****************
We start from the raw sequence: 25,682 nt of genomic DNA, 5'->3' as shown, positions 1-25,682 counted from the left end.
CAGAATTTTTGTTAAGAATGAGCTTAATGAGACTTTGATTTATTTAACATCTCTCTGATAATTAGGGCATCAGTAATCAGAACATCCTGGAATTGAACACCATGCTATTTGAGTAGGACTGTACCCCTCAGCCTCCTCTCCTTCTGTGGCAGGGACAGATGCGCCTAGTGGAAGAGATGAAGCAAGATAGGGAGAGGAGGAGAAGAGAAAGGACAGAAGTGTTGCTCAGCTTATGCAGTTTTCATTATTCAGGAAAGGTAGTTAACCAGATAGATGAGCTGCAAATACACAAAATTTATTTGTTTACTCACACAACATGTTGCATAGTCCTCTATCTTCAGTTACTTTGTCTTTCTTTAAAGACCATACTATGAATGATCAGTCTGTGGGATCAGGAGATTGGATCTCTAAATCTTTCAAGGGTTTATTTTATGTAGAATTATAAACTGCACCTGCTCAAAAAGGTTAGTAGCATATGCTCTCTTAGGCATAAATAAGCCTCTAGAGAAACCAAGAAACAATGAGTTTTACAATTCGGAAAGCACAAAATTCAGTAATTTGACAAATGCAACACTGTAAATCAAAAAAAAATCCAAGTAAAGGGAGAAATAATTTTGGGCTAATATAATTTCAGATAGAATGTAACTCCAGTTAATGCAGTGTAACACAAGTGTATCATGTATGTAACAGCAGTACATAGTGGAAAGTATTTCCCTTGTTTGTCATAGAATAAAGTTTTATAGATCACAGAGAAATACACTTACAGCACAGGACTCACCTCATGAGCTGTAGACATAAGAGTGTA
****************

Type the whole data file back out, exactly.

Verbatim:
We start from the raw sequence: 25,682 nt of genomic DNA, 5'->3' as shown, positions 1-25,682 counted from the left end.
CAGAATTTTTGTTAAGAATGAGCTTAATGAGACTTTGATTTATTTAACATCTCTCTGATAATTAGGGCATCAGTAATCAGAACATCCTGGAATTGAACACCATGCTATTTGAGTAGGACTGTACCCCTCAGCCTCCTCTCCTTCTGTGGCAGGGACAGATGCGCCTAGTGGAAGAGATGAAGCAAGATAGGGAGAGGAGGAGAAGAGAAAGGACAGAAGTGTTGCTCAGCTTATGCAGTTTTCATTATTCAGGAAAGGTAGTTAACCAGATAGATGAGCTGCAAATACACAAAATTTATTTGTTTACTCACACAACATGTTGCATAGTCCTCTATCTTCAGTTACTTTGTCTTTCTTTAAAGACCATACTATGAATGATCAGTCTGTGGGATCAGGAGATTGGATCTCTAAATCTTTCAAGGGTTTATTTTATGTAGAATTATAAACTGCACCTGCTCAAAAAGGTTAGTAGCATATGCTCTCTTAGGCATAAATAAGCCTCTAGAGAAACCAAGAAACAATGAGTTTTACAATTCGGAAAGCACAAAATTCAGTAATTTGACAAATGCAACACTGTAAATCAAAAAAAAATCCAAGTAAAGGGAGAAATAATTTTGGGCTAATATAATTTCAGATAGAATGTAACTCCAGTTAATGCAGTGTAACACAAGTGTATCATGTATGTAACAGCAGTACATAGTGGAAAGTATTTCCCTTGTTTGTCATAGAATAAAGTTTTATAGATCACAGAGAAATACACTTACAGCACAGGACTCACCTCATGAGCTGTAGACATAAGAGTGTA